“What I really appreciated about Ulta is that they understood we’re an indie brand. We’re still a small business. We’re not a huge beauty conglomerate that can spend all this money on all these different things,” says Prado. Rizos Curls has been self-funded since its inception. “Our investor is our direct-to-consumer business,” says Prado. “So, in order for us to be able to afford growth, to be able to afford these things, we need to make profit every single day.”

Heading into a retail partners, one of Prado’s biggest concerns is Rizos Curls’ identity. “I never want to compromise who we are, our own essence and our own brand tone,” she says. Ulta is magnifying, not compromising, Rizos Curls’ identity. For example, its announcement video features Prado pulling up to Ulta accompanied by a mariachi band, a lowrider car and her cousin’s paleta food cart in tow. “I literally got on the phone and was like, ‘Hey, is it cool if I film a video for a few minutes?’ And they were like ‘OK’”

The endcap with Rizos Curls has a picture of Prado posing with her friend’s parrot named Curly. “We’re a fun brand, and I was really happy that they gave us wiggle room to do whatever we want and to show off our personality,” she says. “Things like that make me feel like this partnership is right.”

The endcap photo accompanying Rizos Curls’ display in Ulta Beauty contains a picture of founder Julissa Pado posing with her friend’s parrot named Curly.


Prado shares that Rizos Curls sold out in its opening weekend at Target last year. “That weekend became us having to be on call answering questions, figuring out inventory, figuring out how to support all of the moving pieces happening at once,” she says. “We didn’t anticipate that happening, so we’ve since learned to be overly prepared for the best-case scenario.”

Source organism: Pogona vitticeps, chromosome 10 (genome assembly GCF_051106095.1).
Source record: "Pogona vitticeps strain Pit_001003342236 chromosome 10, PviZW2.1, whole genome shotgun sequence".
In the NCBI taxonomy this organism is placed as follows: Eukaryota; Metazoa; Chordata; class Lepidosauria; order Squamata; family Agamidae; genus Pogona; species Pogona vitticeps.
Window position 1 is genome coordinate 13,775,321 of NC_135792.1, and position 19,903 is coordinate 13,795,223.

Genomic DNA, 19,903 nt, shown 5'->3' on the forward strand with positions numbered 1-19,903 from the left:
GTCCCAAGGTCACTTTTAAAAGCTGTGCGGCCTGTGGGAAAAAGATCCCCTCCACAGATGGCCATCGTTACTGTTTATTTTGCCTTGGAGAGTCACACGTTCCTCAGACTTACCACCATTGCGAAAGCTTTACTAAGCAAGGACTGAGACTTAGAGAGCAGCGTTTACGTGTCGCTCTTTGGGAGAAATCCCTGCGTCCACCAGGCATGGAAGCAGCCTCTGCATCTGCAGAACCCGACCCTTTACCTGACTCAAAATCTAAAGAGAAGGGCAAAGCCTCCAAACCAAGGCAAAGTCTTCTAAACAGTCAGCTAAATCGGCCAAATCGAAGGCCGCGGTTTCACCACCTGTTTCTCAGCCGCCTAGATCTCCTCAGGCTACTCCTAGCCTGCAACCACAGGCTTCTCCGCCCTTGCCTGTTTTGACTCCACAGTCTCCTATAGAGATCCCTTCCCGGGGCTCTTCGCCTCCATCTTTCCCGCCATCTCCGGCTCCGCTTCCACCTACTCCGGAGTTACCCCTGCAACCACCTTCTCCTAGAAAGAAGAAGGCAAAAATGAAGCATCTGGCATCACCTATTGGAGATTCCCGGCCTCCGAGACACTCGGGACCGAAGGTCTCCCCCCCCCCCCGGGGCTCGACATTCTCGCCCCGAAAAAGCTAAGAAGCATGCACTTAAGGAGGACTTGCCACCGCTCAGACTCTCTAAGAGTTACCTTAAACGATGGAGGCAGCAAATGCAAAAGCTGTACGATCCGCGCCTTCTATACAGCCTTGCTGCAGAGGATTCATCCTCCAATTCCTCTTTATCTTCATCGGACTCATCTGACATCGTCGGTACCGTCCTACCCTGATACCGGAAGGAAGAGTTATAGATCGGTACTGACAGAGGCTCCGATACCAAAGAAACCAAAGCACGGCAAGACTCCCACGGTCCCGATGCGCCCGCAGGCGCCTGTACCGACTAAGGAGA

Prado has made it a point to be involved with the forecasting for Ulta as a result of Rizos Curls’ experience with Target. “Usually, the way it works with the stores is the retailer dictates what the forecast is depending on comparable brands or other launches,” she says. “So, this time around, I was way more confident to request like, ‘Oh, I think this forecast needs to be this,’ and feel more confident in giving our opinion.”

“You don’t know what you don’t know.”


Prado advises brand founders interested in partnering with large retailers to do their homework beforehand regarding logistics and required fees, but emphasizes how important it is to ask questions if you don’t understand something. “It can sometimes be intimidating because it’s a whole new ballgame, a whole new way of doing business, a whole new language almost that you’re learning,” she says. “That kind of first-day-of-school mentality can make you not ask questions or not give your input in situations that probably would’ve been helpful with your input. It can be a little overwhelming at first, but that’s what they have teams for, you know? Ask to speak to somebody, have them explain things to you.”

Prado had to overcome insecurity at the beginning. “I was embarrassed about how I was going to come off if I didn’t know something, but what I learned is, ‘Who cares? What’s going to happen? They’re going to think I’m dumb?’’ At least now I’m knowledgeable enough to know for next time.” As she puts it, “You don’t know what you don’t know.”